Is Myanmar blocking the return of Rohingyas?

Around 28,000 people are working round-the-clock to manage the Rohingya refugees in Bangladesh. Bangladesh Prime Minister Sheikh Hasina has urged the international community to keep up the pressure on Myanmar to take back Rohingya Muslims who have taken refuge in her country. Bangladesh has given shelter on humanitarian grounds to more than 1 million ethnic […]

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Minority Rohingya Muslims gather behind Myanmar's border lined with barbed wire fences in Maungdaw district, located in Rakhine State bounded by Bangladesh on March 18, 2018. Rohingya holed-up in "no-man's land" between Bangladesh and Myanmar on Sunday said they will only return to their old villages in Rakhine state and not via transit camps where they fear long-term confinement. Some 700,000 Rohingya have been driven into Bangladesh since August last year by a major Myanmar army crackdown to "clear" northern Rakhine state of militants from the Muslim minority / AFP PHOTO / Joe Freeman

March 30, 2018

Around 28,000 people are working round-the-clock to manage the Rohingya refugees in Bangladesh.

Bangladesh Prime Minister Sheikh Hasina has urged the international community to keep up the pressure on Myanmar to take back Rohingya Muslims who have taken refuge in her country.

Bangladesh has given shelter on humanitarian grounds to more than 1 million ethnic Rohingya Muslims – believed to be the world’s most persecuted minority – since August 2017.

Hasina made the call when Poonam Khetrapal Singh, regional director of WHO-SEARO (World Health Organization, South-East Asia Regional Office), met her at Gono Bhaban, the Prime Minister’s official residence on March 28.

The Prime Minister said her government has completed biometric registration of Rohingyas who fled Myanmar after facing atrocities in Rakhine State, the Daily Star quoted the PM’s Press Secretary Ihsanul Karim as saying.

Around 28,000 people are working round-the-clock to manage the Rohingya refugees in Bangladesh.

Rohingya are an ethnic group, mostly Muslims, who have lived in Buddhist-majority Myanmar since the 12th century, yet they are not counted amongst the country’s 135 official ethnic groups. They mostly live in Rakhine State – one of the poorest regions in the country – and have been denied citizenship since 1982.

On 25 August 2017, Myanmar’s army launched a military operation against the Rohingya civilian population across northern Rakhine State after the armed group, the Arakan Rohingya Salvation Army (ARSA), attacked around 30 security force outposts.

The Agreement

After months of discussions, Bangladesh and Myanmar agreed in January on the repatriation of the Rohingya refugees. Myanmar agreed to accept 1,500 Rohingya every week, meaning all the refugees were expected to return within two years.

However, experts believe that Myanmar is in no mood to take the Rohingyas back. The refugees, victims of an ethnic cleansing campaign, themselves are unsure if they want to return to an unsafe land.

The Daily Star listed the following reasons that expose Myanmar’s intentions: “Myanmar has: (i) deployed troops near the Bangladesh border – where Rohingyas have taken shelter – calling it an “anti-terrorism” operation, (ii) moved ethnic Rakhine Buddhists to villages cleared of and once dominated by Rohingyas, and (iii) verified less than 400 Rohingya refugees for repatriation, blaming Bangladesh for the delay.”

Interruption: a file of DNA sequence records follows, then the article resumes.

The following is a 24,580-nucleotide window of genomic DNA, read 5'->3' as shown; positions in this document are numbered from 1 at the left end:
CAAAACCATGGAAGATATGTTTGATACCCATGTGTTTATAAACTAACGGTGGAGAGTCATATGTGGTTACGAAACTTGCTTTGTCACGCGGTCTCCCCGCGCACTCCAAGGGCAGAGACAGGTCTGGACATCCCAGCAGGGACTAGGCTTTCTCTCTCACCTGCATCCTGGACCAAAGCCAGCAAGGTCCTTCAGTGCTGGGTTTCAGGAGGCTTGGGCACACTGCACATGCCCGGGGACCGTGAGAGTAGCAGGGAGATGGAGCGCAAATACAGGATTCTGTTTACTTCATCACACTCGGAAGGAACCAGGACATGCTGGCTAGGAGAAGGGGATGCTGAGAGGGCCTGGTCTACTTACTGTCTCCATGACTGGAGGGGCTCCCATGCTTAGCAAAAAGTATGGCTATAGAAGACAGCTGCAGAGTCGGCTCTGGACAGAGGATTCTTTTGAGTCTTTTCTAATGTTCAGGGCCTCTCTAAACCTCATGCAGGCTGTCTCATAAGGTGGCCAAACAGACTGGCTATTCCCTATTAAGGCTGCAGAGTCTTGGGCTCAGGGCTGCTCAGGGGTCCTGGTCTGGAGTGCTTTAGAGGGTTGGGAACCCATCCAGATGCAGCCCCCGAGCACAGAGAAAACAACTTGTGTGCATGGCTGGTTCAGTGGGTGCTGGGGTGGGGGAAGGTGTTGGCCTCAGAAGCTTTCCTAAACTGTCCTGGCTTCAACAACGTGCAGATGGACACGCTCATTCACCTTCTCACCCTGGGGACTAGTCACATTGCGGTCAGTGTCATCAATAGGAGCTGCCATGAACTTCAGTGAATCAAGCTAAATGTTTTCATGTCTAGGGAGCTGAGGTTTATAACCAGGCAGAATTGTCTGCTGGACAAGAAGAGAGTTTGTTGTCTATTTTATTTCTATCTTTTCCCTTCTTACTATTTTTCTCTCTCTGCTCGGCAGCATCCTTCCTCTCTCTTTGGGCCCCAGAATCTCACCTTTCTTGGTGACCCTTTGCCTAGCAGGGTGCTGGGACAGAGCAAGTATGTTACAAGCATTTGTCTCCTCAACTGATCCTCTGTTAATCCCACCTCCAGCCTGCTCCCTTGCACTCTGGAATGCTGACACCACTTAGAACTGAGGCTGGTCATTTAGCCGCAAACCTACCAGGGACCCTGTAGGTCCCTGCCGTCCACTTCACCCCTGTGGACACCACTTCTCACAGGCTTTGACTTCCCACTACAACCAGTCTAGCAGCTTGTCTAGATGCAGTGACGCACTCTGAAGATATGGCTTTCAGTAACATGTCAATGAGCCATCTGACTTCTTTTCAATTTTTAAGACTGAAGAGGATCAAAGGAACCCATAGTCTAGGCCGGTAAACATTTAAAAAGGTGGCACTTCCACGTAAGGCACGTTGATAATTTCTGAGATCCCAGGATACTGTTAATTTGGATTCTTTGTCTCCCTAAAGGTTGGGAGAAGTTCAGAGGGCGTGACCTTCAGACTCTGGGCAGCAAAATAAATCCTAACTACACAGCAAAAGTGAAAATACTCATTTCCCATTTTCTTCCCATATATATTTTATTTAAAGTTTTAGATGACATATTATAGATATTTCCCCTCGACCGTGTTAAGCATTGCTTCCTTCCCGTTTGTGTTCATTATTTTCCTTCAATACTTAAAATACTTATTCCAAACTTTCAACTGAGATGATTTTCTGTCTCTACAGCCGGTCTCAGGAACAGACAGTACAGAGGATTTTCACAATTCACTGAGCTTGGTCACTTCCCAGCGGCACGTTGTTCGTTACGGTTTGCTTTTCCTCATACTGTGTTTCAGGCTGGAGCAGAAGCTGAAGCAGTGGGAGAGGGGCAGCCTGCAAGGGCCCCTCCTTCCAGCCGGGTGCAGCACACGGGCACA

A report in the Washington Post said that “Myanmar’s military is fortifying its border with Bangladesh with a new fence, security forces and land mines, inflaming tensions with its neighbor and sending a ‘keep out’ message to the hundreds of thousands of Rohingya refugees it drove from the country”.

The report added, “The chain-link fence, reinforced with barbed wire, anchored in concrete and buttressed in some sections with bunkers and military posts, now runs for much of the 170-mile border.”

Meanwhile, Myanmar’s de facto leader Aung San Suu Kyi’s government says it will allow the return of Rohingya who can prove they are from Myanmar. Media reports say her government has rejected almost all of the first batch of 8,000 applicants even though they have deep roots in the country.

Tracking Violations

Aid agencies have been tracking crimes against humanity committed by the Mynamar military, including the widespread killing of women, men, and children; rape and other forms of sexual violence against women and girls; mass deportation; and the systematic burning of villages.

Amnesty International, in a recent report, interviewed 19 newly arrived Rohingya men and women in Bangladesh, who described how forced starvation, abductions and looting of property drove them to flee.

“The ongoing oppression appears to be designed to make northern Rakhine State unliveable for the tens of thousands of Rohingya still there, and follows the Myanmar military’s relentless campaign of violence, which has driven more than 688,000 Rohingya across the border to Bangladesh since August last year,” Amnesty International said in a statement.

UN Secretary-General Antonio Guterres has reiterated the importance of addressing the root causes of violence in Rakhine State and sought steps from Myanmar for the safe return of Rohingyas to their homeland.

“It is critical that conditions are put in place to ensure that the Rohingyas are able to return home voluntarily in safety and in dignity,” the Deputy Spokesman for the Secretary-General, Farhan Haq, told a regular briefing at the UN headquarters on March 27.

From the situation on the ground, it now appears the return of all the Rohingya refugees is unlikely to be completed any time soon.

 

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